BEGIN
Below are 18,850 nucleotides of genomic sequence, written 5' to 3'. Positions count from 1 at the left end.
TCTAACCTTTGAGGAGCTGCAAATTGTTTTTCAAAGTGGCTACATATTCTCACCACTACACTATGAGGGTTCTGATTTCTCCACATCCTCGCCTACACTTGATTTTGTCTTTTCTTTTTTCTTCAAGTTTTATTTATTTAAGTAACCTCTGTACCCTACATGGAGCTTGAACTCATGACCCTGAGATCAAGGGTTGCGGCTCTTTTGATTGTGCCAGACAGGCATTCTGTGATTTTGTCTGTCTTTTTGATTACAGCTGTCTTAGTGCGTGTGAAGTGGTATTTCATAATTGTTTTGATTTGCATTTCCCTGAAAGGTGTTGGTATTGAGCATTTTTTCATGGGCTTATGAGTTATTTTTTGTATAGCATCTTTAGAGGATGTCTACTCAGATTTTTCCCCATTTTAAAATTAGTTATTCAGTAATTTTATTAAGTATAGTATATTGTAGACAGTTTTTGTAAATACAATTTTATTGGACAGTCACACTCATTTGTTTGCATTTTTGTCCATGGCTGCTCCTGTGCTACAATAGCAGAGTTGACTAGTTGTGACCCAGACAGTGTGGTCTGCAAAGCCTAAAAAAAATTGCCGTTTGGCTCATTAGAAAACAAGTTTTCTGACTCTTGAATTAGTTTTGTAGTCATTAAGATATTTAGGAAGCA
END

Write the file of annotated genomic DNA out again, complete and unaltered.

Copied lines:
Below are 18,850 nucleotides of genomic sequence, written 5' to 3'. Positions count from 1 at the left end.
TCTAACCTTTGAGGAGCTGCAAATTGTTTTTCAAAGTGGCTACATATTCTCACCACTACACTATGAGGGTTCTGATTTCTCCACATCCTCGCCTACACTTGATTTTGTCTTTTCTTTTTTCTTCAAGTTTTATTTATTTAAGTAACCTCTGTACCCTACATGGAGCTTGAACTCATGACCCTGAGATCAAGGGTTGCGGCTCTTTTGATTGTGCCAGACAGGCATTCTGTGATTTTGTCTGTCTTTTTGATTACAGCTGTCTTAGTGCGTGTGAAGTGGTATTTCATAATTGTTTTGATTTGCATTTCCCTGAAAGGTGTTGGTATTGAGCATTTTTTCATGGGCTTATGAGTTATTTTTTGTATAGCATCTTTAGAGGATGTCTACTCAGATTTTTCCCCATTTTAAAATTAGTTATTCAGTAATTTTATTAAGTATAGTATATTGTAGACAGTTTTTGTAAATACAATTTTATTGGACAGTCACACTCATTTGTTTGCATTTTTGTCCATGGCTGCTCCTGTGCTACAATAGCAGAGTTGACTAGTTGTGACCCAGACAGTGTGGTCTGCAAAGCCTAAAAAAAATTGCCGTTTGGCTCATTAGAAAACAAGTTTTCTGACTCTTGAATTAGTTTTGTAGTCATTAAGATATTTAGGAAGCA